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Re: Site Maps and Screen Readers

From: Al Gilman <asgilman@iamdigex.net>
Date: Thu, 23 Aug 2001 13:04:27 -0400
Message-Id: <200108231644.MAA6729884@smtp2.mail.iamworld.net>
To: Graham Oliver <graham_oliver@yahoo.com>, w3c-wai-ig@w3.org
At 11:00 PM 2001-08-08 , Graham Oliver wrote:
>Hi
>Is it possible for a screen reader to make effective
>use of a site map, if it is constructed using proper
>HTML, using h1, h2, h3 etc.
>A JAWS user I speak to says he is unware of any
>functionality that allows him to navigate via
>headings.
>

AG::  The way you are talking about headers, it sounds as though you believe
structural navigation of the site map page constitutes effective use.

There is a caution that should be applied when thinking this way.  The user
doesn't usually need to repair to the site map if the hierarchical
organization
of the site is working for them.  They will follow the navigation links
embedded in the pages and find what they want.  The user usually only goes to
the site map when this fails.  Once the user is at the site map, the upper
levels of sorting the site contents are suspect.  They may just be
insufficiently clear.

Now, I realize some of this is based on old data from blind users using Lynx,
where text-searching pages is effortless.  But the reason that a one-page
compilation of titles for all pages -- listed in hierarchical fashion if you
like -- is something that remains valuable, even today, is that this lets you
easily text-search the full text of the titles of all pages in one pass, and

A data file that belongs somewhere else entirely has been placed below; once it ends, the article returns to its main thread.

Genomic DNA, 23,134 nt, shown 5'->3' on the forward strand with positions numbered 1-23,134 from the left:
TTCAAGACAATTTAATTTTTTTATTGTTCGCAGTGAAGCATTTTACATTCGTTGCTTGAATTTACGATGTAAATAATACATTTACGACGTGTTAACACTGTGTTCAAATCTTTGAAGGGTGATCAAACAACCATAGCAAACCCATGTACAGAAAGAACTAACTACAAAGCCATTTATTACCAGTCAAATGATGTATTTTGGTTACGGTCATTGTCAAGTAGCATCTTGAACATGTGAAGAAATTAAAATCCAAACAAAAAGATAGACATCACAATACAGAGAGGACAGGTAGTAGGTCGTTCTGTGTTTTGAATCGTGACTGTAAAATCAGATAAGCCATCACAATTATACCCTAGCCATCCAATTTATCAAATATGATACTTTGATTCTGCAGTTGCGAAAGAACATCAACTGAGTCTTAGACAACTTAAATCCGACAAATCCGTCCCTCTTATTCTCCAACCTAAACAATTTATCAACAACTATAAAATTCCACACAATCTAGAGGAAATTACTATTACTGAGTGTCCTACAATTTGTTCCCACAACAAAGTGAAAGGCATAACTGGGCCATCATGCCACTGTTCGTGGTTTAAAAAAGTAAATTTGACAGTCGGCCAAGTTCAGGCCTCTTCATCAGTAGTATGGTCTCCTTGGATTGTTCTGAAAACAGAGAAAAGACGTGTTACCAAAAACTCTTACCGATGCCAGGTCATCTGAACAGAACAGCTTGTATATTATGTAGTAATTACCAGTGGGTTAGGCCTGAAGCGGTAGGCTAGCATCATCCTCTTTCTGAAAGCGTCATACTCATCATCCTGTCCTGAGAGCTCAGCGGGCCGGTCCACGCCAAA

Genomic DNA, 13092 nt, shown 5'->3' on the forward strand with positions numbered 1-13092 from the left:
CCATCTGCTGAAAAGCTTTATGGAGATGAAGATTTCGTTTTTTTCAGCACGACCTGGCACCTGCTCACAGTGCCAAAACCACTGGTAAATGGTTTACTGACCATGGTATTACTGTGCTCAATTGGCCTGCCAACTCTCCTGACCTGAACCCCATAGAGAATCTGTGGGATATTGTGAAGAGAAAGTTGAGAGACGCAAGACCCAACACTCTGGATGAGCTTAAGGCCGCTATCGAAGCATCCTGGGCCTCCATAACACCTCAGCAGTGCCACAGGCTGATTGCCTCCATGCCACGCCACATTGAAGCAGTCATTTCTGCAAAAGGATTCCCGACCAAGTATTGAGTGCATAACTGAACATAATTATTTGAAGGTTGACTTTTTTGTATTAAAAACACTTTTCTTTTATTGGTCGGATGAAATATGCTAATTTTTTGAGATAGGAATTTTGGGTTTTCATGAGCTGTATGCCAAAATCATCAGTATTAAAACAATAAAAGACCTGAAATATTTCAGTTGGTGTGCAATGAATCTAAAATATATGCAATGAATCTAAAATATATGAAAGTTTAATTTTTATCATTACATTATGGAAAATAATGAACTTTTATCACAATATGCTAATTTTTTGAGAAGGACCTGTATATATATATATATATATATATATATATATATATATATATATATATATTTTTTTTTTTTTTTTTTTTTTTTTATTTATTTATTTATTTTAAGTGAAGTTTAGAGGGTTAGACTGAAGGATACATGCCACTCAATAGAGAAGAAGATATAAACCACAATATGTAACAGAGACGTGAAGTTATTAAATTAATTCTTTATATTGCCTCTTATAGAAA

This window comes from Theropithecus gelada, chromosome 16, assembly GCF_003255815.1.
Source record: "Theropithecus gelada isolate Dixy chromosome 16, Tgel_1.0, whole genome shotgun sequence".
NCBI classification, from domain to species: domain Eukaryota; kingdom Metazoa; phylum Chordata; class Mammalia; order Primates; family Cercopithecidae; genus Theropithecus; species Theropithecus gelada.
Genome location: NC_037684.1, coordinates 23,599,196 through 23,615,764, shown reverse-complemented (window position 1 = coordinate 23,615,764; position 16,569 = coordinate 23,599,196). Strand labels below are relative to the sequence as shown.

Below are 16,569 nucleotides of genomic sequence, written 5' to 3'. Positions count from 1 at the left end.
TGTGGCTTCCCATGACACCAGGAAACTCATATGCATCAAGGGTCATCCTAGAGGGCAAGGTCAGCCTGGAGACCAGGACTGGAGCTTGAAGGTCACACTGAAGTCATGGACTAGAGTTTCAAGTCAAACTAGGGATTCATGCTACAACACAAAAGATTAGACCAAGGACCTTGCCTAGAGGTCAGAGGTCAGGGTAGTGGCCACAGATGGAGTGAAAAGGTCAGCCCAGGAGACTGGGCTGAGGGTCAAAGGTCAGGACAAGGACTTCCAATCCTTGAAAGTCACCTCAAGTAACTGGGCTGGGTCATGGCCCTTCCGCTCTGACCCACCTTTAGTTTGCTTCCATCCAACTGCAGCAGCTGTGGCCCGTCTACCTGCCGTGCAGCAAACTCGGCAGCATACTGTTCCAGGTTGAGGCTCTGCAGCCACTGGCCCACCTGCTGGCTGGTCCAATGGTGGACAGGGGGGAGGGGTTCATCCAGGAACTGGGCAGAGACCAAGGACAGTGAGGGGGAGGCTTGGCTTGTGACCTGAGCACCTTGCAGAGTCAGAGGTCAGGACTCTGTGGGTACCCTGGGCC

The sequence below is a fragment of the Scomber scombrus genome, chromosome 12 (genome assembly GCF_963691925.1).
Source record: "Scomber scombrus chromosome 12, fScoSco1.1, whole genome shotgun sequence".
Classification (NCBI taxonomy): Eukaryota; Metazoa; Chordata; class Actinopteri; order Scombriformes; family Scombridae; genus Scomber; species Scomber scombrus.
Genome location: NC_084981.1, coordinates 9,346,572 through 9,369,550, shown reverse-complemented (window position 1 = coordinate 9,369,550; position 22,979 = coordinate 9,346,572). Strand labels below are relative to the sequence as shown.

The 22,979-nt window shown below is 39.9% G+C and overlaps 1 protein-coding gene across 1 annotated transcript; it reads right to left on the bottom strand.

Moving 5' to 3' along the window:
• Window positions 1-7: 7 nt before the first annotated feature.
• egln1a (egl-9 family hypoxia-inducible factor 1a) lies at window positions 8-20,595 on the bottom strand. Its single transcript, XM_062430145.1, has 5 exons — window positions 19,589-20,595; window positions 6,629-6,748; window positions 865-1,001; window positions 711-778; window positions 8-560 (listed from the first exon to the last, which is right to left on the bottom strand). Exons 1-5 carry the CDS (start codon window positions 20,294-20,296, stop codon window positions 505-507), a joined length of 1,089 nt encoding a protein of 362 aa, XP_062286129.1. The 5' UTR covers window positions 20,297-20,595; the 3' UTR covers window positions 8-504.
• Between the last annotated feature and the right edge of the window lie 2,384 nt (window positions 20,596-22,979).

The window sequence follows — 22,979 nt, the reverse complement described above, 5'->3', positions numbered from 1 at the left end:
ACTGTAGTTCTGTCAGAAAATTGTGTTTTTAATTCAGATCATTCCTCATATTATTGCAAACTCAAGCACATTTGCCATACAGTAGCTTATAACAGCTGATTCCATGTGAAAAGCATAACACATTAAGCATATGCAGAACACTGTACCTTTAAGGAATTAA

rapidly navigate among all links where the link text contains your key word or
phrase (anywhere, not just initially).  [This is related to why an alphabetic
key is a questionable idea on the Web, anywhere.]

So in considering site-wide features, consider maintaining a consolidated
table
of navigation for the site (compare with the DAISY/NISO digital talking book);
if not for every page at least detailed sub-departments.  Text-searching on
this page is a safety net service catching problems caused by the site
manager's inability to make high-level categories sufficiently expressive so
that people know under which to look; even when they know what they are
looking
for.  Once you get two or three levels up from the real topics, we are all
struggling for titles that are both short and sufficiently descriptive.

I am not knocking structural navigation, we want it.  But it is on our list of
under-supported functions calling for reform in the technology, I am afraid. 
You can't count on adequate functionality with widespread support for any
scheme of structural navigation within the page at the moment.

 <http://lists.w3.org/Archives/Public/wai-tech-comments/2000Oct/0001.html>h
ttp://lists.w3.org/Archives/Public/wai-tech-comments/2000Oct/0001.html

If you provide just one site map, scrub it for how well it works under
text-searching the page.  That's a method that is very likely to be available
in your customer's delivery context, that some people with disabilities have
found assistive and will likely try to use.

Al

>Cheers 
>Graham Oliver
>
>=====
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Received on Thursday, 23 August 2001 12:44:57 GMT

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